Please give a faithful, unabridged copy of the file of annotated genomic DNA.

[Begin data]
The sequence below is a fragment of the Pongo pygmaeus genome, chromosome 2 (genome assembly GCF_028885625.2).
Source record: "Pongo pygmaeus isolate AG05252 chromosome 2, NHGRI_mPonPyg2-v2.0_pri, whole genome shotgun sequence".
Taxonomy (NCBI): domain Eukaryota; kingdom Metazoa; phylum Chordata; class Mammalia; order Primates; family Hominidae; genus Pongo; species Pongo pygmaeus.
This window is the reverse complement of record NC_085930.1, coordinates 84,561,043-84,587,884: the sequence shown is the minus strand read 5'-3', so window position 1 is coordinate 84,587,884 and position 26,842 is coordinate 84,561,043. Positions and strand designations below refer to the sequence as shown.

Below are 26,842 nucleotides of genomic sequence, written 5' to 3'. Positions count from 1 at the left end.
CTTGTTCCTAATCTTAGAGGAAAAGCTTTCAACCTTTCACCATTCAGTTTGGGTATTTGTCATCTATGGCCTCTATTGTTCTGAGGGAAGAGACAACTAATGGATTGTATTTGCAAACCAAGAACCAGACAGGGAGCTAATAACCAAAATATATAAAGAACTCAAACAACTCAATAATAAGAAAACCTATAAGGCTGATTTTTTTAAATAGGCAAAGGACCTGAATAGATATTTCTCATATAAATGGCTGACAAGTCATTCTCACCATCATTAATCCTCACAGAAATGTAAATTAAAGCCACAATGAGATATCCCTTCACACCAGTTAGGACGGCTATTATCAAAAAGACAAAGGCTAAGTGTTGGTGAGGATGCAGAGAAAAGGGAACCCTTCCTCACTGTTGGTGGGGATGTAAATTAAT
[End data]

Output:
The sequence below is a fragment of the Pongo pygmaeus genome, chromosome 2 (genome assembly GCF_028885625.2).
Source record: "Pongo pygmaeus isolate AG05252 chromosome 2, NHGRI_mPonPyg2-v2.0_pri, whole genome shotgun sequence".
Taxonomy (NCBI): domain Eukaryota; kingdom Metazoa; phylum Chordata; class Mammalia; order Primates; family Hominidae; genus Pongo; species Pongo pygmaeus.
This window is the reverse complement of record NC_085930.1, coordinates 84,561,043-84,587,884: the sequence shown is the minus strand read 5'-3', so window position 1 is coordinate 84,587,884 and position 26,842 is coordinate 84,561,043. Positions and strand designations below refer to the sequence as shown.

Below are 26,842 nucleotides of genomic sequence, written 5' to 3'. Positions count from 1 at the left end.
CTTGTTCCTAATCTTAGAGGAAAAGCTTTCAACCTTTCACCATTCAGTTTGGGTATTTGTCATCTATGGCCTCTATTGTTCTGAGGGAAGAGACAACTAATGGATTGTATTTGCAAACCAAGAACCAGACAGGGAGCTAATAACCAAAATATATAAAGAACTCAAACAACTCAATAATAAGAAAACCTATAAGGCTGATTTTTTTAAATAGGCAAAGGACCTGAATAGATATTTCTCATATAAATGGCTGACAAGTCATTCTCACCATCATTAATCCTCACAGAAATGTAAATTAAAGCCACAATGAGATATCCCTTCACACCAGTTAGGACGGCTATTATCAAAAAGACAAAGGCTAAGTGTTGGTGAGGATGCAGAGAAAAGGGAACCCTTCCTCACTGTTGGTGGGGATGTAAATTAAT